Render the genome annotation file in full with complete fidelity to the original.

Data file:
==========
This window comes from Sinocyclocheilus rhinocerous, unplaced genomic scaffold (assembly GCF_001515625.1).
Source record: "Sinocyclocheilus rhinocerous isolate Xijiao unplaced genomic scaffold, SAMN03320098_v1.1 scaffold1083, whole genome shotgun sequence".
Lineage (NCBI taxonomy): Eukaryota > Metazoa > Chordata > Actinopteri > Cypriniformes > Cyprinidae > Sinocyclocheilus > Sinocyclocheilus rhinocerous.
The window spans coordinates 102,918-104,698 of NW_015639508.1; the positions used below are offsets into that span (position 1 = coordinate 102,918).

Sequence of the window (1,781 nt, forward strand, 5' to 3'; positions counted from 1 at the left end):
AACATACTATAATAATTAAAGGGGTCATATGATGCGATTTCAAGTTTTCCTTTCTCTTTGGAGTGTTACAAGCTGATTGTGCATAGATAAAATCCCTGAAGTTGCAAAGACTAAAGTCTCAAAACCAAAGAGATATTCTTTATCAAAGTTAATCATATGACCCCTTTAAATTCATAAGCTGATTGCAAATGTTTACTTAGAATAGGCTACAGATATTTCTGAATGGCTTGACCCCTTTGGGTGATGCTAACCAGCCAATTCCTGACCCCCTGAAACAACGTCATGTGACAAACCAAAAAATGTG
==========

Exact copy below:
This window comes from Sinocyclocheilus rhinocerous, unplaced genomic scaffold (assembly GCF_001515625.1).
Source record: "Sinocyclocheilus rhinocerous isolate Xijiao unplaced genomic scaffold, SAMN03320098_v1.1 scaffold1083, whole genome shotgun sequence".
Lineage (NCBI taxonomy): Eukaryota > Metazoa > Chordata > Actinopteri > Cypriniformes > Cyprinidae > Sinocyclocheilus > Sinocyclocheilus rhinocerous.
The window spans coordinates 102,918-104,698 of NW_015639508.1; the positions used below are offsets into that span (position 1 = coordinate 102,918).

Sequence of the window (1,781 nt, forward strand, 5' to 3'; positions counted from 1 at the left end):
AACATACTATAATAATTAAAGGGGTCATATGATGCGATTTCAAGTTTTCCTTTCTCTTTGGAGTGTTACAAGCTGATTGTGCATAGATAAAATCCCTGAAGTTGCAAAGACTAAAGTCTCAAAACCAAAGAGATATTCTTTATCAAAGTTAATCATATGACCCCTTTAAATTCATAAGCTGATTGCAAATGTTTACTTAGAATAGGCTACAGATATTTCTGAATGGCTTGACCCCTTTGGGTGATGCTAACCAGCCAATTCCTGACCCCCTGAAACAACGTCATGTGACAAACCAAAAAATGTG